I had to go to the shopping mall to buy a gift for our daughter’s birthday. I search for your familiar silhouette among the people. I do not see you. I have to remind myself that I will not meet you around here again. You now live in a different sphere that I cannot reach.
My tenant’s car broke down. I did not have any appointments the next day and lend her my car to drive to work. I removed the key to give to her and put the bunch of house keys in a safe place, which was so safe that I still have not found it after two weeks. When she brought the key back, I looked at the loose car key and the remote for the gate in my hand. How fitting that there is no keyring that binds them together now. Our covenant was to have and to hold each other, in sickness and in health, until death do us part. I was not prepared to face a broken covenant now. Death has parted us and I feel dis-connected.
As part of my self-care, I plan a facial. I look forward to this treat the whole week. I get dressed and ready to leave for my appointment. I pick up my handbag and look for my cell phone to key in the address on the GPS. I walk through the house, but I do not see my phone anywhere. We had a very special family value. When someone lost something, they would stand in the corridor and call: “Family, I need help – I cannot find my cell phone” (or keys, or whatever was missing). Everybody would stop what they were doing and come and assist. We firmly believed that several pairs of eyes would trace what needed to be found. It surely did, every time. ”André, I need your help to find my phone!” Of course you are not coming to help me when I call you. You have been dead for four months now. I am still busy adjusting to that reality. I remember about your phone that is still in my cupboard. I switch it on to call my phone. A mechanic voice announces: “Your contract has expired.” I fall on my bed and in desperation I call on God for assistance. “Lord, there is no human being that can help me find my phone. Please show me where it is.” And then there was silence. I start crying. By this time I am angry at everybody. I am angry at myself for not putting my phone in a set place where I could easily find it again. I am angry at André for dying. I am angry at God for not opening my eyes to see my phone. I thought He was supposed to have a soft spot for widows. I am angry at my beautician for moving to a new venue that I am not sure I will find without the GPS on my phone.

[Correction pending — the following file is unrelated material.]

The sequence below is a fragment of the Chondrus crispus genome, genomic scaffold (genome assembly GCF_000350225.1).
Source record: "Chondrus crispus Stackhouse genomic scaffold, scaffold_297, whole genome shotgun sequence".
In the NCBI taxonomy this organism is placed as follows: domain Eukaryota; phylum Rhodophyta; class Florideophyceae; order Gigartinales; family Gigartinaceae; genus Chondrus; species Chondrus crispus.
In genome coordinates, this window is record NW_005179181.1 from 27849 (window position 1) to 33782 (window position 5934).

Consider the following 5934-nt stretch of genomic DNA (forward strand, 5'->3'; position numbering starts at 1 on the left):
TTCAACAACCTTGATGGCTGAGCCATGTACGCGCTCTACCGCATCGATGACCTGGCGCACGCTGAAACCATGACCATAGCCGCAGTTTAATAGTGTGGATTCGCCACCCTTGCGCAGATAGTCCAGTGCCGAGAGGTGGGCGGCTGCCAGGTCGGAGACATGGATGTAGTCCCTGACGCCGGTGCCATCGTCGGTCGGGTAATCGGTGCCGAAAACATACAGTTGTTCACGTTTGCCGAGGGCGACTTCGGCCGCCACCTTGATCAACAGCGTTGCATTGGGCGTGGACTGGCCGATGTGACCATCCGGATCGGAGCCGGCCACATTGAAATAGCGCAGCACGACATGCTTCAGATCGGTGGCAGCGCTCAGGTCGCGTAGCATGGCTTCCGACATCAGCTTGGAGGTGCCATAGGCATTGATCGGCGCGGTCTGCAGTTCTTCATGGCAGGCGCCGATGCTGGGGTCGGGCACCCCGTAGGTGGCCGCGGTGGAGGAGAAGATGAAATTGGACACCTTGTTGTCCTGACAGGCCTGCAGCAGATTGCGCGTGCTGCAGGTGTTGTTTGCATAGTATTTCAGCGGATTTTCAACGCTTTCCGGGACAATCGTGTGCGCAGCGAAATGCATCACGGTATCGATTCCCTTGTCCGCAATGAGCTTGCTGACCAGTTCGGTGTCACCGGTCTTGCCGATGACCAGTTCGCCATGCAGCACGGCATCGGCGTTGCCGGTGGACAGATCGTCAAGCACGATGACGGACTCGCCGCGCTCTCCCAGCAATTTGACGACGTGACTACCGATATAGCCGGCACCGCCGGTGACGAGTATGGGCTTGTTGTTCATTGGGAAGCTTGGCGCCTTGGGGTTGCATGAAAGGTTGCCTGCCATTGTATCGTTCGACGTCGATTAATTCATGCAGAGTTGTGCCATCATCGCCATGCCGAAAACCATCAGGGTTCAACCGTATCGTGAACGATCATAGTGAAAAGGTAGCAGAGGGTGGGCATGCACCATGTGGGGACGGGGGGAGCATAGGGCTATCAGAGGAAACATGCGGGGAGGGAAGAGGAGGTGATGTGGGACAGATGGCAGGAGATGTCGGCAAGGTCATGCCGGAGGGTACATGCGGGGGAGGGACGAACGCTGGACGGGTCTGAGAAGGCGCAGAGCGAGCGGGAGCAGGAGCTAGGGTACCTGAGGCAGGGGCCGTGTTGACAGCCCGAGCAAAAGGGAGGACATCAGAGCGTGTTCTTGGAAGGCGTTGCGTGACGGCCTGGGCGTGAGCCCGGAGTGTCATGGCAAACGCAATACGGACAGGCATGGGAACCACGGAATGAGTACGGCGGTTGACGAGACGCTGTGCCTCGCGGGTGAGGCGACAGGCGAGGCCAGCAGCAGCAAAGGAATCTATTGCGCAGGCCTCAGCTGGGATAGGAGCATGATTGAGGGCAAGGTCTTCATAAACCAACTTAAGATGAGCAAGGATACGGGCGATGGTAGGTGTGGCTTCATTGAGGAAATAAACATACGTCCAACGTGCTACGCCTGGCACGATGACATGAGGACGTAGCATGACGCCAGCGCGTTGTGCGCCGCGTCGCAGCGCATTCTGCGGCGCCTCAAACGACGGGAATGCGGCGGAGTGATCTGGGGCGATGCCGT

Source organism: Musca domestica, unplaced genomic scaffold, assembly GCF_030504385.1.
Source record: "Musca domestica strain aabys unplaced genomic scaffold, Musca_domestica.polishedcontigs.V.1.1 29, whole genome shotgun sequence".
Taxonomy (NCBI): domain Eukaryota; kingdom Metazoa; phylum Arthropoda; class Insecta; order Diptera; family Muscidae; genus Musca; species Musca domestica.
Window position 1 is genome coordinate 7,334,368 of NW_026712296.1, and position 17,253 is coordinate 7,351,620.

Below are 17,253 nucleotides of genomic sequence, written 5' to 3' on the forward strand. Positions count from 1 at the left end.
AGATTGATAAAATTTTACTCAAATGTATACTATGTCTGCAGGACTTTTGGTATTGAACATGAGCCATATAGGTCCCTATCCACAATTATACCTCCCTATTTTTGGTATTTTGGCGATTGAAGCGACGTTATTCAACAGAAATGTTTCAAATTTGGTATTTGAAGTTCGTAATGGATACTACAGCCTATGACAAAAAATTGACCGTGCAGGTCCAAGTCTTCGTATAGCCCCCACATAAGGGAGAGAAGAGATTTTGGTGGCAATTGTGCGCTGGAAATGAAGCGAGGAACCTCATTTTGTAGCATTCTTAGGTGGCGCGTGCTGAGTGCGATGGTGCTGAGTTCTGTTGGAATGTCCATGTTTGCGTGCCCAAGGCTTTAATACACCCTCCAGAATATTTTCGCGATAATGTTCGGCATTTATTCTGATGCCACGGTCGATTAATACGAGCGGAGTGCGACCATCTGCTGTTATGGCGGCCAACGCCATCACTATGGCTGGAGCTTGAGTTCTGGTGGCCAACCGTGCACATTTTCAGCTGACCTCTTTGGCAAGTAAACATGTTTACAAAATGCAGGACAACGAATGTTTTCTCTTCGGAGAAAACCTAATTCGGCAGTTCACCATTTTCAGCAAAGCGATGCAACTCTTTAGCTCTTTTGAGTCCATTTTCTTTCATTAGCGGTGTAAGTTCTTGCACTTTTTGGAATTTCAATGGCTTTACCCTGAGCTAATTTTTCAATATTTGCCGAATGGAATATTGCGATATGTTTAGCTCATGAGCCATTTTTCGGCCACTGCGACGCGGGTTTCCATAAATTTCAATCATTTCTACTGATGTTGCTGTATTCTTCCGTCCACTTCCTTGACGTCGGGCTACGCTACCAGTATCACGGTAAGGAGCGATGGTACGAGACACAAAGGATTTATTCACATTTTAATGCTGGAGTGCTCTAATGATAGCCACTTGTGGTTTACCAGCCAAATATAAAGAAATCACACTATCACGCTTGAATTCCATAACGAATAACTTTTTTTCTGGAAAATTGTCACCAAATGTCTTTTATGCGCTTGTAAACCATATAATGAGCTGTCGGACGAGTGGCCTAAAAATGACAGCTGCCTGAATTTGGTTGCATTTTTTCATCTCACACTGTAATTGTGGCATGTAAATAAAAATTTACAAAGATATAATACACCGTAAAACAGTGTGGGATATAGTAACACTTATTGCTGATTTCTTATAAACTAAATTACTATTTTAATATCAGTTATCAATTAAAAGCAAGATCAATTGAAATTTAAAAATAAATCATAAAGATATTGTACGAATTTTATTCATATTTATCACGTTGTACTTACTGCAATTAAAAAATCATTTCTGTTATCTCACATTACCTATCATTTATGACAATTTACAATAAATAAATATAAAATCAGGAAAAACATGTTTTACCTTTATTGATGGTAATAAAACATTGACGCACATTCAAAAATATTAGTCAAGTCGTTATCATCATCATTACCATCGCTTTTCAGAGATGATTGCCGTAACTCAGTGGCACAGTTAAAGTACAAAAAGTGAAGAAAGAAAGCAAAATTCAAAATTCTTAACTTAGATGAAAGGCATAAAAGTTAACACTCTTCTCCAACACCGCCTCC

I pull myself together. My grandfather told me at the age of five that women have no sense of direction. Should I ever get lost, I should not ask a woman for directions. Right there and then I decide that I will show him women can be good at having a sense of direction. Having reassured myself that I will be able to find the place, I sit up and take my watch from my handbag. The pin of the clasp broke the other day and I caught my watch as it fell from my wrist. Another broken connection. If I leave now, I can still keep my appointment, although I will be a few minutes late. I get up with new resolve, wipe my tears and decide to trust my sense of direction and the guidance of the Holy Spirit.